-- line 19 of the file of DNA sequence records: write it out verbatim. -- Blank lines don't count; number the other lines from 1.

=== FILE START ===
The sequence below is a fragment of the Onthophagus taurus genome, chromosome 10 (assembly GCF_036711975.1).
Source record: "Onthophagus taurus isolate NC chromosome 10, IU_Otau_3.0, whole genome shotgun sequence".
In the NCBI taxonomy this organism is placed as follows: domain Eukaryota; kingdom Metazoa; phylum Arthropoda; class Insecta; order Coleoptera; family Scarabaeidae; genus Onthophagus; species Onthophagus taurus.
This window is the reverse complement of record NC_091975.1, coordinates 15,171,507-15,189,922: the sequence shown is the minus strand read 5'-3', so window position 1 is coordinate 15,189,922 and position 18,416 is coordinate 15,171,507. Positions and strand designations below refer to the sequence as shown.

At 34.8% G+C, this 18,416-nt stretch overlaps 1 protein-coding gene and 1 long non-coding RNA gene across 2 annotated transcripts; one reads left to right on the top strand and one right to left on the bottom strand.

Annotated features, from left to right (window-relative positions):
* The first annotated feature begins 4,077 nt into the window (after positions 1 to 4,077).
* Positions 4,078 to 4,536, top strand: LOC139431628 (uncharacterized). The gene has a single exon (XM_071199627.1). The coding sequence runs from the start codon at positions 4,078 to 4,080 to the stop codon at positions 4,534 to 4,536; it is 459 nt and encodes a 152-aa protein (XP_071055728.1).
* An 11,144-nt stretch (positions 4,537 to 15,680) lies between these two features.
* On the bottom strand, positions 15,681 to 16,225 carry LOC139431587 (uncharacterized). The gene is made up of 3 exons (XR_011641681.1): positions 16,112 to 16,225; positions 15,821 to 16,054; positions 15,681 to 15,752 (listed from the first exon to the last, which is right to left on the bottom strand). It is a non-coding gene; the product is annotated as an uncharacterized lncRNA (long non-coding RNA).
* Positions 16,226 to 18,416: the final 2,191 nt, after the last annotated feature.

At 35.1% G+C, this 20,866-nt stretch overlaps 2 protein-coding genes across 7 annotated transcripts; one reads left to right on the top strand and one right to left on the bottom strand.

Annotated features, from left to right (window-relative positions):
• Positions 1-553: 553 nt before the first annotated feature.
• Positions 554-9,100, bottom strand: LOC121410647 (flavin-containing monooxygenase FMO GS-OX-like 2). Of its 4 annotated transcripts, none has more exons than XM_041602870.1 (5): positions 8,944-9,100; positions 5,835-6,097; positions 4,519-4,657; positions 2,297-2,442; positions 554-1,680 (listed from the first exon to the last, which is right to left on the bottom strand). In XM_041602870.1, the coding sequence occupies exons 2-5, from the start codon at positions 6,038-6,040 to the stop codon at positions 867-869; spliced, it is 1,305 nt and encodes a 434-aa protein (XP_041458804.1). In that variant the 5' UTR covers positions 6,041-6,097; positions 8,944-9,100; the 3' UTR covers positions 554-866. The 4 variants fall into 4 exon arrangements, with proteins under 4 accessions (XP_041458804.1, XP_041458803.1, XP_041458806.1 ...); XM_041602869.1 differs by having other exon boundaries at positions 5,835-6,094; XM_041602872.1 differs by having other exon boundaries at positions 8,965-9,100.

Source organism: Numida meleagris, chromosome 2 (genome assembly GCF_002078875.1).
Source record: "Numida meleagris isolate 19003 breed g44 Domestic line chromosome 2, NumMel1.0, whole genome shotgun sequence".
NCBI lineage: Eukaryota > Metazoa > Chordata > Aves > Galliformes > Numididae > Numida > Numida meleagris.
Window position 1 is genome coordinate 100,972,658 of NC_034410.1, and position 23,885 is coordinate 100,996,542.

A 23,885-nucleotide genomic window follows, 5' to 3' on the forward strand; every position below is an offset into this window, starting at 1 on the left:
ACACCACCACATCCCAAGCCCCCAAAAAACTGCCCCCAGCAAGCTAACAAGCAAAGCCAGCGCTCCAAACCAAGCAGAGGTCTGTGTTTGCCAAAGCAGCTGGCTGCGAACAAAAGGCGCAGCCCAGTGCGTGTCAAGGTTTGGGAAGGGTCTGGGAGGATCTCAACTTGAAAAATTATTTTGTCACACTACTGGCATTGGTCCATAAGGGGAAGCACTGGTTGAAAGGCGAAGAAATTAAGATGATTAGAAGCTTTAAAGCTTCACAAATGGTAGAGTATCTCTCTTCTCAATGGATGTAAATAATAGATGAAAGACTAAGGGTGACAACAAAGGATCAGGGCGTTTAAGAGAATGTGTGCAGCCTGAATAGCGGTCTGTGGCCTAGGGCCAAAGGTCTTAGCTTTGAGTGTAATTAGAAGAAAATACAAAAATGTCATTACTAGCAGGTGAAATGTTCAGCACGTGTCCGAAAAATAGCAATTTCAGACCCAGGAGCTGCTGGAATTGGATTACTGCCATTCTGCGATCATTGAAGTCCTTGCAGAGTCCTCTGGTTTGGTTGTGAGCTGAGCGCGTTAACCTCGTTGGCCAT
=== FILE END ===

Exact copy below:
Window position 1 is genome coordinate 100,972,658 of NC_034410.1, and position 23,885 is coordinate 100,996,542.